Following its latest gathering, the Shadow Monetary Policy Committee (SMPC) voted by six votes to three that Bank Rate should be raised in June. Five of the rate hawks wanted to raise Bank Rate by ½% to 1%, while one member (who had previously worked as a central banker in Hungary) wanted an increase of 1% to give a Bank Rate of 1½%. The other three members of the shadow committee voted to hold Bank Rate at the ½% originally set in March 2009. There were several reasons why a majority of SMPC members wanted to see a rate hike in June. One was concern that the persistent overshooting of the inflation target – and the Bank of England’s less than convincing response – was undermining the credibility of the monetary framework. Another was the worry that the increasingly negative real interest rate paid on UK money holdings would induce further downward pressure on sterling, and that this would be fully reflected in domestic prices in the long run. A third reason for a rate increase was the belief that the monetary authorities would have more flexibility in both directions if Bank Rate was raised to 1% or 1½% in June and, perhaps, 2% to 2½% in the longer term. This would allow the use of rate cuts as a stimulus in the future, if the economy turned out to be weaker than anticipated.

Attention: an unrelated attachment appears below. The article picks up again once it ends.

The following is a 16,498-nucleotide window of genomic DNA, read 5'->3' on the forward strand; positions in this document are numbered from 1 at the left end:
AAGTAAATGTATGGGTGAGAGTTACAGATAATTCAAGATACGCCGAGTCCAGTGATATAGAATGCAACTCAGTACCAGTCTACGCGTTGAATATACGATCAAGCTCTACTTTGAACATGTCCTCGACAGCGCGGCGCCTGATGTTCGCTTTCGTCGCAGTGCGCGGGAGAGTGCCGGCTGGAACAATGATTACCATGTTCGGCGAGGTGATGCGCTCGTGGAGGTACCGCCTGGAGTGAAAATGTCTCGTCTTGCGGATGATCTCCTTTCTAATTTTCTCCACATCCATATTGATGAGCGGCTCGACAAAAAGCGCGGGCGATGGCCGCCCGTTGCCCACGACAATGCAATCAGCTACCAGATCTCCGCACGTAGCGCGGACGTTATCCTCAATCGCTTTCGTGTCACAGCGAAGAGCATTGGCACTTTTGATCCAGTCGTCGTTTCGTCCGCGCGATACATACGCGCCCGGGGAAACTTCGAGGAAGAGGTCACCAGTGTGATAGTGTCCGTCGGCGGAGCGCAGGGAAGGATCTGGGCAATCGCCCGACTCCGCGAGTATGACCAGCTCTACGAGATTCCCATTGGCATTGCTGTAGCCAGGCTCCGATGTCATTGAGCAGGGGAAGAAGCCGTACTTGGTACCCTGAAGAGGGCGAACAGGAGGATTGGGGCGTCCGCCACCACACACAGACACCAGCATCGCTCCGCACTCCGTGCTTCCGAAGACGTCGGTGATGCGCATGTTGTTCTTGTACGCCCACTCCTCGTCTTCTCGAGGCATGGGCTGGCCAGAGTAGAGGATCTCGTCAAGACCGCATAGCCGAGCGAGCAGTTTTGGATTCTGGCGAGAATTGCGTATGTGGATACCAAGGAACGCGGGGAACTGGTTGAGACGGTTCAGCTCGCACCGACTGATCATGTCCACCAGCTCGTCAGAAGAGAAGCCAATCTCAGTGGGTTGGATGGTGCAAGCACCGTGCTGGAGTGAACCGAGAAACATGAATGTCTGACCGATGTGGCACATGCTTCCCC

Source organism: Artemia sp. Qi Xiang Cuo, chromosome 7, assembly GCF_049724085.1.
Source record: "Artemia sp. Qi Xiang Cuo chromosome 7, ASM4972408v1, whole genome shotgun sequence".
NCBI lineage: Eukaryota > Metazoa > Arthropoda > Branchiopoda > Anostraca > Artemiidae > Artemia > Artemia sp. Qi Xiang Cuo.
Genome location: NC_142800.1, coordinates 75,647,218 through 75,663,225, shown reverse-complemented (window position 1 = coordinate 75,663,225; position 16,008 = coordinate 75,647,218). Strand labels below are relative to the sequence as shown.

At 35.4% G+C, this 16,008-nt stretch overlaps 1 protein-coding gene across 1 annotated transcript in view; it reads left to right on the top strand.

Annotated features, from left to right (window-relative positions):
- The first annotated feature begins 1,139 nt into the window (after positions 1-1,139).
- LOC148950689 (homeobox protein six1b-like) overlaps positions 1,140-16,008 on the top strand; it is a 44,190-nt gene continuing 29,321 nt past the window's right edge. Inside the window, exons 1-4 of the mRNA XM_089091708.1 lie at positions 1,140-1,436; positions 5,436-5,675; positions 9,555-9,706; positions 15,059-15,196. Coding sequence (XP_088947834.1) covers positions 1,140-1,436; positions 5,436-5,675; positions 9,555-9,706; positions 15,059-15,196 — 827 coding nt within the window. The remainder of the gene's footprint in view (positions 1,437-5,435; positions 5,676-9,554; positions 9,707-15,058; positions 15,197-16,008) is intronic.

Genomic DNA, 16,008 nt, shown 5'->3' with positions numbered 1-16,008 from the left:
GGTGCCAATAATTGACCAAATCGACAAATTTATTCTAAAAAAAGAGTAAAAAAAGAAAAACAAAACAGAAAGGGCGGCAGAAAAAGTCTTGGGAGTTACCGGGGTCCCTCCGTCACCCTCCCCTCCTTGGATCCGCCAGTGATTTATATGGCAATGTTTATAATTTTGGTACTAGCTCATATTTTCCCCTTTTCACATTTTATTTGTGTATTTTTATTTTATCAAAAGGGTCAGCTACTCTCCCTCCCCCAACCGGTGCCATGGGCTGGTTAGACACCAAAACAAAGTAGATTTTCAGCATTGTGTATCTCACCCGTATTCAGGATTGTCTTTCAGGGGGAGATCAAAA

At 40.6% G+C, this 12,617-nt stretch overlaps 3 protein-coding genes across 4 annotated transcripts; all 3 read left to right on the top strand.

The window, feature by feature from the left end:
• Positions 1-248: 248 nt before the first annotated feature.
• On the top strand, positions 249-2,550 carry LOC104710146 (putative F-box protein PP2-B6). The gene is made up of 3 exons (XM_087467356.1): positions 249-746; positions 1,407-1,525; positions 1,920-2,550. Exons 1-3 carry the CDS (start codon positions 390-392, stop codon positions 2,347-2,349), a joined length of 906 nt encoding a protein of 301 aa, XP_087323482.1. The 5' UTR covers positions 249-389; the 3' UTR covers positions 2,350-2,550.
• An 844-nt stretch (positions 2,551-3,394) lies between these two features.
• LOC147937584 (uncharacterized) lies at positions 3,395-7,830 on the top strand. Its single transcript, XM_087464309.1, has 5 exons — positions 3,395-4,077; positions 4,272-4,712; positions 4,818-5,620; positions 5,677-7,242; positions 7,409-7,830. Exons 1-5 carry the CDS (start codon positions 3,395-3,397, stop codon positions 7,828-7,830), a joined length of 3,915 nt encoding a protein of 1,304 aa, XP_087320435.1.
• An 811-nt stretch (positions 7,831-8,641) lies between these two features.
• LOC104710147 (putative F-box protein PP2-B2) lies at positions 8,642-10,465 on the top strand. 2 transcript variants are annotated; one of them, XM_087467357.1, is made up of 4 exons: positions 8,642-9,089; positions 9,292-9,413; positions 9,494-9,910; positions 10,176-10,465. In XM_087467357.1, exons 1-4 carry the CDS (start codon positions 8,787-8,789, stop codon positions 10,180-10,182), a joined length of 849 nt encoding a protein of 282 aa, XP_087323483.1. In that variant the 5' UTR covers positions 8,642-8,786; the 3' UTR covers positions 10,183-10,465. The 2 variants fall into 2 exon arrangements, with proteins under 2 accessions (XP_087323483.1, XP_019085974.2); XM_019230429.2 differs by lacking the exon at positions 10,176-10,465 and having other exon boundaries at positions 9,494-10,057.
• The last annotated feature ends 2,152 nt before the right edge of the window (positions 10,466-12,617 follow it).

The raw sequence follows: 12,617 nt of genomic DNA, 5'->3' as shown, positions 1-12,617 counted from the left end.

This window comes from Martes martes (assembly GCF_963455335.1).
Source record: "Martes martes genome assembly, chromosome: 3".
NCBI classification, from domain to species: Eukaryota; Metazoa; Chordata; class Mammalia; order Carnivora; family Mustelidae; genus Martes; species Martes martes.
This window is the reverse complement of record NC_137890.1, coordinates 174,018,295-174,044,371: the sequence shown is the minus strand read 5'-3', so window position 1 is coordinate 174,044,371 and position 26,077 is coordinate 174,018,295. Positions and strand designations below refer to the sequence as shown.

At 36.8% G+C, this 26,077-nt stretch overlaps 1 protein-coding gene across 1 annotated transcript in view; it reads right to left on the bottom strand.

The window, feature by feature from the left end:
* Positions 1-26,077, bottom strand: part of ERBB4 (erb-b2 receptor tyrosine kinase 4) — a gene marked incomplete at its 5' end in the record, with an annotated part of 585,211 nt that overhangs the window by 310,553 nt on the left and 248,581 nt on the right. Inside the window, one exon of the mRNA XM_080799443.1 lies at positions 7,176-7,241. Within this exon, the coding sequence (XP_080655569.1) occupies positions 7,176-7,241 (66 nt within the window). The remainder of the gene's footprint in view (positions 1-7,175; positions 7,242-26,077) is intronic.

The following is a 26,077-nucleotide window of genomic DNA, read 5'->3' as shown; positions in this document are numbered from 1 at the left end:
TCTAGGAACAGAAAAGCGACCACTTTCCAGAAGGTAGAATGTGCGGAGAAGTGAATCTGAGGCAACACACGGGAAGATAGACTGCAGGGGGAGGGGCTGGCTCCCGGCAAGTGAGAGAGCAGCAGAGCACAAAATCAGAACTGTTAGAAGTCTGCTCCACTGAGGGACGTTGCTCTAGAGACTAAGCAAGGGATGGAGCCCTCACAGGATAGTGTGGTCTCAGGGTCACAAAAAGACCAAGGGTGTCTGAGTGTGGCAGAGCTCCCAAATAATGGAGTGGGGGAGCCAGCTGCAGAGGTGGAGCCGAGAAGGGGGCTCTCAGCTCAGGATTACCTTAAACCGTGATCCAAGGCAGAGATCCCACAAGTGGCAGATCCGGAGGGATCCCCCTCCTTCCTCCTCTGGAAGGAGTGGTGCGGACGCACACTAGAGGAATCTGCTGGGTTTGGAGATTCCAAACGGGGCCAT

The main reason that three SMPC members wanted to hold Bank Rate at ½% was the concern that the UK recovery was not firmly established. There was also a belief that the banking system remained so weak that there would be a long period of sluggish money and credit growth ahead and that this wo